# Arithmetic and Geometric Progressions Problem Solving

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## Problem Solving - Basic

This section contains basic problems based on the notions of arithmetic and geometric progressions. Starting with an example, we will head into the problems to solve.

I have an arithmetic progression such that the initial term is 5 and the common difference is 10. What is minimum value of \(n\) such that the \(n^\text{th}\) term is larger than 100?

We can just start by listing out the numbers: \[ 5,15,25,35,45,55,65,75,85, 95,105. \] We can clearly see that the \(11^\text{th}\) number is larger than 100, and thus \(n=11.\)

However, note that this will become impractical if the common difference becomes smaller and/or the number we are looking for becomes larger.

A practical way to solve it is via applying the \(n^\text{th}\) term formula. With \(a = 5, d = 10\), we have \( T_n = a + (n-1) d > 100 \). Then \(5 + (n-1) \cdot 10 > 100 \). Solving for \(n\) yields \(n > 10.5\). So the \(11^\text{th}\) term is the smallest term that satisfies the condition. \(_\square\)

Here comes the problems for you to solve.

Find the sum of the perimeters of all these triangles that are defined above.

The man who happened to be a mathematician thought a little bit and said the following:

"Bring in a big piece of rug with an \(8\times 8\) grid in it. Starting from the top left square, put one dollar in that square. Put two dollars in the square next to it and then double of that, four dollars, in the next square and so on. When you reach the end of the first row, continue on to the next row, doubling the amount every time as you move to the next square, all the way until the \(64^\text{th}\) square at the bottom right."

The king thought for a second. The first square will take one dollar, the second two dollars, the third, four dollars, and next 8 dollars, and then 16 dollars, and then 32 dollars, 64 dollars, 128 dollars, 256 dollars, and so on. That's not too bad. I can do it.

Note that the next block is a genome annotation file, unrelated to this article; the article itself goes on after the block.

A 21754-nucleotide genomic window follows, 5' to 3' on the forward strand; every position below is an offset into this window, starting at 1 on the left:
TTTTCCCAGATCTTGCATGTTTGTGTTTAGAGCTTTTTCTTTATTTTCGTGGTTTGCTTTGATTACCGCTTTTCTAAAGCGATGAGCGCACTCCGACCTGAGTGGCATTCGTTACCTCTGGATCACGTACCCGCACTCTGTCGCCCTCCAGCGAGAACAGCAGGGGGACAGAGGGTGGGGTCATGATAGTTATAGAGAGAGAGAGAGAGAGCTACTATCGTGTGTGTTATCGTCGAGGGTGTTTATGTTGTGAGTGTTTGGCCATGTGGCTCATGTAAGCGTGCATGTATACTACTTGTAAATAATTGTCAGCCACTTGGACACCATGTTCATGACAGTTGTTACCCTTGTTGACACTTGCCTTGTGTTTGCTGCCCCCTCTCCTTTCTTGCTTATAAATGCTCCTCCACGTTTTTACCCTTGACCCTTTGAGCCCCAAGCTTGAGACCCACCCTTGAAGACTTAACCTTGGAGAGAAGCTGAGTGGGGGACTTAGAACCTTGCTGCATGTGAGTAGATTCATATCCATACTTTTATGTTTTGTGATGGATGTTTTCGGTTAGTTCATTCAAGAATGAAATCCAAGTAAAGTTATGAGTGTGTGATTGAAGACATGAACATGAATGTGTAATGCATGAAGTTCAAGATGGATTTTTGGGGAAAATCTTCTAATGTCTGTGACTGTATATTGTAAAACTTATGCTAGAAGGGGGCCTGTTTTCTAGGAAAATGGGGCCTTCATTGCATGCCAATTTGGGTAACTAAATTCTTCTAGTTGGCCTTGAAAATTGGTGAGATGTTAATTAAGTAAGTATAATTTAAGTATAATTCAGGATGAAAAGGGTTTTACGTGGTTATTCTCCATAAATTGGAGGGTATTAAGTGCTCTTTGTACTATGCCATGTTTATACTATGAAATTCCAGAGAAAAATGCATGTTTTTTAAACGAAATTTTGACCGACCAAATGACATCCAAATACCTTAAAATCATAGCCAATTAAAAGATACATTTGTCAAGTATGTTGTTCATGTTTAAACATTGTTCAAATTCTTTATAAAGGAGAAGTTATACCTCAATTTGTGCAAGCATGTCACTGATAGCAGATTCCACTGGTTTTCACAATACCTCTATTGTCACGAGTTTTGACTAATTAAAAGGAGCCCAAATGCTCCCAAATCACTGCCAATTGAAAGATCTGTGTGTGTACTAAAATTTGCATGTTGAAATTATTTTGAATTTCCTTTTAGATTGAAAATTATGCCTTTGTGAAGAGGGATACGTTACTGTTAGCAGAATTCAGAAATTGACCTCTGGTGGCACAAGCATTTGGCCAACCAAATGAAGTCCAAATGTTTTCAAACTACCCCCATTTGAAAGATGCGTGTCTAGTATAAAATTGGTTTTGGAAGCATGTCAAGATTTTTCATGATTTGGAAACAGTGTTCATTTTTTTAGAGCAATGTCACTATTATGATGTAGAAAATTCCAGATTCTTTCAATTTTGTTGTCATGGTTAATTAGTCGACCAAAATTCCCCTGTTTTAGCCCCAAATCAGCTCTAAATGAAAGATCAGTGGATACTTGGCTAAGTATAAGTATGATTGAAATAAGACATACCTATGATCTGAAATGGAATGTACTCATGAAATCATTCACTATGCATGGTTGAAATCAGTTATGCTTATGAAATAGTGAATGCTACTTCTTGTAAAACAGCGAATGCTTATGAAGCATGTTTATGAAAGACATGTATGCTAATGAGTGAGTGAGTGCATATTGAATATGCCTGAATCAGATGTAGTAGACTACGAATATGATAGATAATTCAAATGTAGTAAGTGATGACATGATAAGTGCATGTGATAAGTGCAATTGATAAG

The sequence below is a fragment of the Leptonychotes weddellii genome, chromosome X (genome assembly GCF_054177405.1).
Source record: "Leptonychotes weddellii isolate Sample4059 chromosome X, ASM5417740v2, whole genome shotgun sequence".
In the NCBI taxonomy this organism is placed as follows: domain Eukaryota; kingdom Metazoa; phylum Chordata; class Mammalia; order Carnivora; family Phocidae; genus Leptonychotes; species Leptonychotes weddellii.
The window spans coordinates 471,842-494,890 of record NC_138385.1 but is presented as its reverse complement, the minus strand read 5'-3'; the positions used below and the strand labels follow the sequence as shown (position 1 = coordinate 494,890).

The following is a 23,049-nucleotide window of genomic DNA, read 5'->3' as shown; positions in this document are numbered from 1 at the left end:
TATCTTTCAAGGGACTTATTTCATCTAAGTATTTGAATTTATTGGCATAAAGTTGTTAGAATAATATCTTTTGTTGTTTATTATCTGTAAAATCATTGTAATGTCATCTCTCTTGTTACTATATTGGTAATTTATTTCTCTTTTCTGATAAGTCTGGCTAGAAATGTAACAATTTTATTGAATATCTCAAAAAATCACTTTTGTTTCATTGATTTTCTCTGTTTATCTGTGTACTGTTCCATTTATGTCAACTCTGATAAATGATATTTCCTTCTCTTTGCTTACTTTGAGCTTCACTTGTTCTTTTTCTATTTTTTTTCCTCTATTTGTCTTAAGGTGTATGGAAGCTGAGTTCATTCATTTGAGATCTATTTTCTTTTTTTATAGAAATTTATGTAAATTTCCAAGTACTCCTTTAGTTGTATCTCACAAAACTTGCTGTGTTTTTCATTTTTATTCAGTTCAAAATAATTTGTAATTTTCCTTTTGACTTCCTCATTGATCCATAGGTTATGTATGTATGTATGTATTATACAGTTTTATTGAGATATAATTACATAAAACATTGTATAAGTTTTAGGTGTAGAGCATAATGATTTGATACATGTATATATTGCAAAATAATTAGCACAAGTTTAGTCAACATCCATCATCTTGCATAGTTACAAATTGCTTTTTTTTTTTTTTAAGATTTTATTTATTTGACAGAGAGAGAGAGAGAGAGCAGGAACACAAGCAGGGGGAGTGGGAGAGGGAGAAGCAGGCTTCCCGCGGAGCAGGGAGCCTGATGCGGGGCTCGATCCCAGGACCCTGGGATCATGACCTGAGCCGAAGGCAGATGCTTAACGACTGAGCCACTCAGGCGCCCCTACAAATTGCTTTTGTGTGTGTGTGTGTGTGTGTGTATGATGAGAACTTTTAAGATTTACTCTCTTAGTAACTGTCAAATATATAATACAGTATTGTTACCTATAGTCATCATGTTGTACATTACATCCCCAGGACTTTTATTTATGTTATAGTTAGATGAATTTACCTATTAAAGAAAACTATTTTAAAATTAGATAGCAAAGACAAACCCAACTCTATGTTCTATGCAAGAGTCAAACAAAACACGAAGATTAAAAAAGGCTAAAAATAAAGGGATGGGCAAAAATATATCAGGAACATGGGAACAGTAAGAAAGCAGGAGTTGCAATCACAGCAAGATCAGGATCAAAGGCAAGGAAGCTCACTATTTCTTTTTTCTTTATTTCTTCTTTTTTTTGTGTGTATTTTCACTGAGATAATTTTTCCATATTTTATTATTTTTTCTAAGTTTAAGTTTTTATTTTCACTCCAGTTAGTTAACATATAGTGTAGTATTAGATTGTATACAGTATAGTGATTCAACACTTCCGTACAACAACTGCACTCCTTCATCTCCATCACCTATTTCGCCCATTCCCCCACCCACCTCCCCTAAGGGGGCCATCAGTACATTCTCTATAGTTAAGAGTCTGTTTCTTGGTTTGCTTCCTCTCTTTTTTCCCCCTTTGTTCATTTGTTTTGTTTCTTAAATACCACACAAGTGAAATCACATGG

The king agreed. What happened next?

## Problem Solving - Intermediate

This section contains a bit harder problems than the previous section. But all these can be solved using arithmetic and geometric problems. Here we go:

We have three numbers in an arithmetic progression, and another three numbers in a geometric progression. Adding the corresponding terms of the two series, we get \( 120 , 116 , 130 \). If the sum of all the terms in the geometric progression is \( 342 \), what is the largest term in the geometric progression?

\(\)

**Details and Assumptions:**

- If the terms of the AP are A, B, C, and the terms of the GP are X, Y, Z, then
**adding the corresponding terms**will give us A+X, B+Y, C+Z.

## Problem Solving - Advanced

This section has problems which need advanced understanding of the notions and generally get solved on using multiple notions at a time. Let's give these problems an attempt.

In JEE examination the paper consists of 90 questions. The marks are awarded in such a way that if a person gets a question correct, he gets \(+4\) marks; if he does it wrong, he gets \(-2\) marks; if he leaves the question unanswered, he gets \(0\) marks (as per 2015). Find the sum of all possible marks that a student can get in JEE.

Let \(A=\{a_1, a_2, \ldots, a_n\}\) be a set of the first \(n\) terms of an arithmetic progression. Similarly, let \(B=\{b_1, b_2, \ldots, b_n\}\) be a set of the first \(n\) terms of a geometric progression.

If a new set \(C=A+B=\{a_1+b_1, a_2+b_2, \ldots, a_n+b_n\}\) and the first four terms of \(C\) are \(\{0, 0, 1, 0\},\) what is the \(11^\text{th}\) term of \(C?\)

\[ \begin{eqnarray} &\displaystyle\sum_{n=0}^{7}\log_{3}(x_{n}) &= 308 \\ 56 \leq & \log_{3}\left ( \sum_{n=0}^{7}x_{n}\right )& \leq 57 \\ \end{eqnarray} \]

The increasing geometric sequence \(x_{0},x_{1},x_{2},\ldots\) consists entirely of integral powers of 3. If they satisfy the two conditions above, find \(\log_{3}(x_{14}).\)

Suppose \(2015\) people of different heights are arranged in a straight line from shortest to tallest such that

(i) the tops of their heads are collinear, and

(ii) for any two successive people, the horizontal distance between them is equal to the height of the shorter of the two people.

If the shortest person is \(49\) inches tall and the tallest is \(81\) inches tall, then how tall is the person at the middle of the line, (in inches)?

## See Also

**Cite as:**Arithmetic and Geometric Progressions Problem Solving.

*Brilliant.org*. Retrieved from https://brilliant.org/wiki/arithmetic-and-geometric-progressions-problem/